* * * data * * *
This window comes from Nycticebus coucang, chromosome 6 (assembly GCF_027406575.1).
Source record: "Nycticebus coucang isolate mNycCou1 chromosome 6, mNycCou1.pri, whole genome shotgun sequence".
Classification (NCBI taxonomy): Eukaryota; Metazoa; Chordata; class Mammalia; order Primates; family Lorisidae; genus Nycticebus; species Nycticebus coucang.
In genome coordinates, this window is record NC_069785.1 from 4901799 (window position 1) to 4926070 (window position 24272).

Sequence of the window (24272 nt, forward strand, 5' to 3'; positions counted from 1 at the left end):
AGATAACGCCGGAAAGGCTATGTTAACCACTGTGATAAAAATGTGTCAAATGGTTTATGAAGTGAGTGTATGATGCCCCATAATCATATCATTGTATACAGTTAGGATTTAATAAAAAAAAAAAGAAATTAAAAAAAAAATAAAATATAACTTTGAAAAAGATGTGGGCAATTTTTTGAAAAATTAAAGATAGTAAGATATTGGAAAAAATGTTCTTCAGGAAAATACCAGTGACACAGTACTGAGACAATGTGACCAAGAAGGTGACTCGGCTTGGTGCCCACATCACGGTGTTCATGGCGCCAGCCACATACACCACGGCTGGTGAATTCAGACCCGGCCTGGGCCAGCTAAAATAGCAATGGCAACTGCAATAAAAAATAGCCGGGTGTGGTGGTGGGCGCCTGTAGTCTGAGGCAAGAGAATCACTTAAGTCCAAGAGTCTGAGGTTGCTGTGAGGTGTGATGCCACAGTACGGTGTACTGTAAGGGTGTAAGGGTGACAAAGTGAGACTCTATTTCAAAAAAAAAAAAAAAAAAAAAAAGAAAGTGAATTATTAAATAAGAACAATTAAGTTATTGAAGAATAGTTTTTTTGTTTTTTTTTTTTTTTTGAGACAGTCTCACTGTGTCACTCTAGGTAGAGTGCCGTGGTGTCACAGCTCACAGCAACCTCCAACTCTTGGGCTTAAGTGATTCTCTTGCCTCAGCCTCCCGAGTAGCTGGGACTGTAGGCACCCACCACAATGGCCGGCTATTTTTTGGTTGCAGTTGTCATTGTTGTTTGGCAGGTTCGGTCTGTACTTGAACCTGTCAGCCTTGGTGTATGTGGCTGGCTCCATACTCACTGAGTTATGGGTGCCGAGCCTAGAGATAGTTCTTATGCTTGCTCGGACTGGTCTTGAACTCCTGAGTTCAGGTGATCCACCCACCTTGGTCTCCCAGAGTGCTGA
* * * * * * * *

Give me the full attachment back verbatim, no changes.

This window comes from Nycticebus coucang, chromosome 6 (assembly GCF_027406575.1).
Source record: "Nycticebus coucang isolate mNycCou1 chromosome 6, mNycCou1.pri, whole genome shotgun sequence".
Classification (NCBI taxonomy): Eukaryota; Metazoa; Chordata; class Mammalia; order Primates; family Lorisidae; genus Nycticebus; species Nycticebus coucang.
In genome coordinates, this window is record NC_069785.1 from 4901799 (window position 1) to 4926070 (window position 24272).

Sequence of the window (24272 nt, forward strand, 5' to 3'; positions counted from 1 at the left end):
AGATAACGCCGGAAAGGCTATGTTAACCACTGTGATAAAAATGTGTCAAATGGTTTATGAAGTGAGTGTATGATGCCCCATAATCATATCATTGTATACAGTTAGGATTTAATAAAAAAAAAAAGAAATTAAAAAAAAAATAAAATATAACTTTGAAAAAGATGTGGGCAATTTTTTGAAAAATTAAAGATAGTAAGATATTGGAAAAAATGTTCTTCAGGAAAATACCAGTGACACAGTACTGAGACAATGTGACCAAGAAGGTGACTCGGCTTGGTGCCCACATCACGGTGTTCATGGCGCCAGCCACATACACCACGGCTGGTGAATTCAGACCCGGCCTGGGCCAGCTAAAATAGCAATGGCAACTGCAATAAAAAATAGCCGGGTGTGGTGGTGGGCGCCTGTAGTCTGAGGCAAGAGAATCACTTAAGTCCAAGAGTCTGAGGTTGCTGTGAGGTGTGATGCCACAGTACGGTGTACTGTAAGGGTGTAAGGGTGACAAAGTGAGACTCTATTTCAAAAAAAAAAAAAAAAAAAAAAAGAAAGTGAATTATTAAATAAGAACAATTAAGTTATTGAAGAATAGTTTTTTTGTTTTTTTTTTTTTTTTGAGACAGTCTCACTGTGTCACTCTAGGTAGAGTGCCGTGGTGTCACAGCTCACAGCAACCTCCAACTCTTGGGCTTAAGTGATTCTCTTGCCTCAGCCTCCCGAGTAGCTGGGACTGTAGGCACCCACCACAATGGCCGGCTATTTTTTGGTTGCAGTTGTCATTGTTGTTTGGCAGGTTCGGTCTGTACTTGAACCTGTCAGCCTTGGTGTATGTGGCTGGCTCCATACTCACTGAGTTATGGGTGCCGAGCCTAGAGATAGTTCTTATGCTTGCTCGGACTGGTCTTGAACTCCTGAGTTCAGGTGATCCACCCACCTTGGTCTCCCAGAGTGCTGA